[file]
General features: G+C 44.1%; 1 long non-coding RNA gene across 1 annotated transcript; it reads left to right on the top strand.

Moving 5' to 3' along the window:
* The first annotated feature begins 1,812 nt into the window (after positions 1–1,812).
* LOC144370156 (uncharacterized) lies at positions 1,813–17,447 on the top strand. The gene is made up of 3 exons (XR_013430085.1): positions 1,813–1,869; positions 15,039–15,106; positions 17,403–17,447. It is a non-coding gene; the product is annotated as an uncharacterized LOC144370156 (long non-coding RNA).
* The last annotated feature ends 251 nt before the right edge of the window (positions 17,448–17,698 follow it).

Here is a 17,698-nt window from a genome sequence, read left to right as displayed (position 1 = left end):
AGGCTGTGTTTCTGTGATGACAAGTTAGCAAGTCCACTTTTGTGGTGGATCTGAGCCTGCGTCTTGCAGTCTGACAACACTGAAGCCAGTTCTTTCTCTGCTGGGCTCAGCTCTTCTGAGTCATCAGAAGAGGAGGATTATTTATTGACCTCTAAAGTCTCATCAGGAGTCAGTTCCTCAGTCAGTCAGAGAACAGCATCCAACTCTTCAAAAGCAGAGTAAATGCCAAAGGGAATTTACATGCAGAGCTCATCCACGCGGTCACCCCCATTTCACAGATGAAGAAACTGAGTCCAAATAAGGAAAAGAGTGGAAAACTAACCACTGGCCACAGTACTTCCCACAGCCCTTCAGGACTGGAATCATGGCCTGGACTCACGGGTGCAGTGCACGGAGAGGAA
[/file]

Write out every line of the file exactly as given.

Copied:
General features: G+C 44.1%; 1 long non-coding RNA gene across 1 annotated transcript; it reads left to right on the top strand.

Moving 5' to 3' along the window:
* The first annotated feature begins 1,812 nt into the window (after positions 1–1,812).
* LOC144370156 (uncharacterized) lies at positions 1,813–17,447 on the top strand. The gene is made up of 3 exons (XR_013430085.1): positions 1,813–1,869; positions 15,039–15,106; positions 17,403–17,447. It is a non-coding gene; the product is annotated as an uncharacterized LOC144370156 (long non-coding RNA).
* The last annotated feature ends 251 nt before the right edge of the window (positions 17,448–17,698 follow it).

Here is a 17,698-nt window from a genome sequence, read left to right as displayed (position 1 = left end):
AGGCTGTGTTTCTGTGATGACAAGTTAGCAAGTCCACTTTTGTGGTGGATCTGAGCCTGCGTCTTGCAGTCTGACAACACTGAAGCCAGTTCTTTCTCTGCTGGGCTCAGCTCTTCTGAGTCATCAGAAGAGGAGGATTATTTATTGACCTCTAAAGTCTCATCAGGAGTCAGTTCCTCAGTCAGTCAGAGAACAGCATCCAACTCTTCAAAAGCAGAGTAAATGCCAAAGGGAATTTACATGCAGAGCTCATCCACGCGGTCACCCCCATTTCACAGATGAAGAAACTGAGTCCAAATAAGGAAAAGAGTGGAAAACTAACCACTGGCCACAGTACTTCCCACAGCCCTTCAGGACTGGAATCATGGCCTGGACTCACGGGTGCAGTGCACGGAGAGGAA